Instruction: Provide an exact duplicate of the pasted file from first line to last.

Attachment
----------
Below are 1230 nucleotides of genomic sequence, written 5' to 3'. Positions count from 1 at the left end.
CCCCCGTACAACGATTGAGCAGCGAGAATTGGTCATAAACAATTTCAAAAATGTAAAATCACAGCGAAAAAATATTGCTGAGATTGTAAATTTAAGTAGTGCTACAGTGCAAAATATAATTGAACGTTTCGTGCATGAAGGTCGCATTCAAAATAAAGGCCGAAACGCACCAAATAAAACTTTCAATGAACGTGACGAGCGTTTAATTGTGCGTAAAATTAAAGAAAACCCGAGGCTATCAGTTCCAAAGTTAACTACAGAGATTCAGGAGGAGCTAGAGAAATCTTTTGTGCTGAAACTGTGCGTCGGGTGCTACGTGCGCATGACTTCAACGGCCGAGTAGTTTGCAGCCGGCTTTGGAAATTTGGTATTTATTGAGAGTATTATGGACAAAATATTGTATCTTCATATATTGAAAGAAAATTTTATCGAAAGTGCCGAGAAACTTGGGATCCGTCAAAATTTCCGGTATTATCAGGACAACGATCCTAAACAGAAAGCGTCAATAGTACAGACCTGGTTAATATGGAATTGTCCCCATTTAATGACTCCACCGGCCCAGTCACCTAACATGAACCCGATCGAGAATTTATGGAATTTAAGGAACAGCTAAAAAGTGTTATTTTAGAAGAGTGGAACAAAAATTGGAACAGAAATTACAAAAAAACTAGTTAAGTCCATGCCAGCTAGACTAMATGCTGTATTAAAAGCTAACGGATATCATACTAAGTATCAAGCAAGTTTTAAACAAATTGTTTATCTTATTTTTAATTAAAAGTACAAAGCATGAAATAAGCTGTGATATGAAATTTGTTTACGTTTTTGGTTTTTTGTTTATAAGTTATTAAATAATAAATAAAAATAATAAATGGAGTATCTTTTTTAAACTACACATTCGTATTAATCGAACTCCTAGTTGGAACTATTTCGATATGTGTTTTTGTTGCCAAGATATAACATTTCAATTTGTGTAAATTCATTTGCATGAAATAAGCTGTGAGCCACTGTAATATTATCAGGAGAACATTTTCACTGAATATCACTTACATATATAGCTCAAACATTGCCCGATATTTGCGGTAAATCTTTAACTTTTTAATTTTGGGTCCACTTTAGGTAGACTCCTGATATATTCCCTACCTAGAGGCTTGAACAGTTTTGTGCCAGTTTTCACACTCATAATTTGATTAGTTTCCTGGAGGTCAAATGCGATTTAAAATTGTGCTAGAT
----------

Below are 1230 nucleotides of genomic sequence, written 5' to 3'. Positions count from 1 at the left end.
CCCCCGTACAACGATTGAGCAGCGAGAATTGGTCATAAACAATTTCAAAAATGTAAAATCACAGCGAAAAAATATTGCTGAGATTGTAAATTTAAGTAGTGCTACAGTGCAAAATATAATTGAACGTTTCGTGCATGAAGGTCGCATTCAAAATAAAGGCCGAAACGCACCAAATAAAACTTTCAATGAACGTGACGAGCGTTTAATTGTGCGTAAAATTAAAGAAAACCCGAGGCTATCAGTTCCAAAGTTAACTACAGAGATTCAGGAGGAGCTAGAGAAATCTTTTGTGCTGAAACTGTGCGTCGGGTGCTACGTGCGCATGACTTCAACGGCCGAGTAGTTTGCAGCCGGCTTTGGAAATTTGGTATTTATTGAGAGTATTATGGACAAAATATTGTATCTTCATATATTGAAAGAAAATTTTATCGAAAGTGCCGAGAAACTTGGGATCCGTCAAAATTTCCGGTATTATCAGGACAACGATCCTAAACAGAAAGCGTCAATAGTACAGACCTGGTTAATATGGAATTGTCCCCATTTAATGACTCCACCGGCCCAGTCACCTAACATGAACCCGATCGAGAATTTATGGAATTTAAGGAACAGCTAAAAAGTGTTATTTTAGAAGAGTGGAACAAAAATTGGAACAGAAATTACAAAAAAACTAGTTAAGTCCATGCCAGCTAGACTAMATGCTGTATTAAAAGCTAACGGATATCATACTAAGTATCAAGCAAGTTTTAAACAAATTGTTTATCTTATTTTTAATTAAAAGTACAAAGCATGAAATAAGCTGTGATATGAAATTTGTTTACGTTTTTGGTTTTTTGTTTATAAGTTATTAAATAATAAATAAAAATAATAAATGGAGTATCTTTTTTAAACTACACATTCGTATTAATCGAACTCCTAGTTGGAACTATTTCGATATGTGTTTTTGTTGCCAAGATATAACATTTCAATTTGTGTAAATTCATTTGCATGAAATAAGCTGTGAGCCACTGTAATATTATCAGGAGAACATTTTCACTGAATATCACTTACATATATAGCTCAAACATTGCCCGATATTTGCGGTAAATCTTTAACTTTTTAATTTTGGGTCCACTTTAGGTAGACTCCTGATATATTCCCTACCTAGAGGCTTGAACAGTTTTGTGCCAGTTTTCACACTCATAATTTGATTAGTTTCCTGGAGGTCAAATGCGATTTAAAATTGTGCTAGAT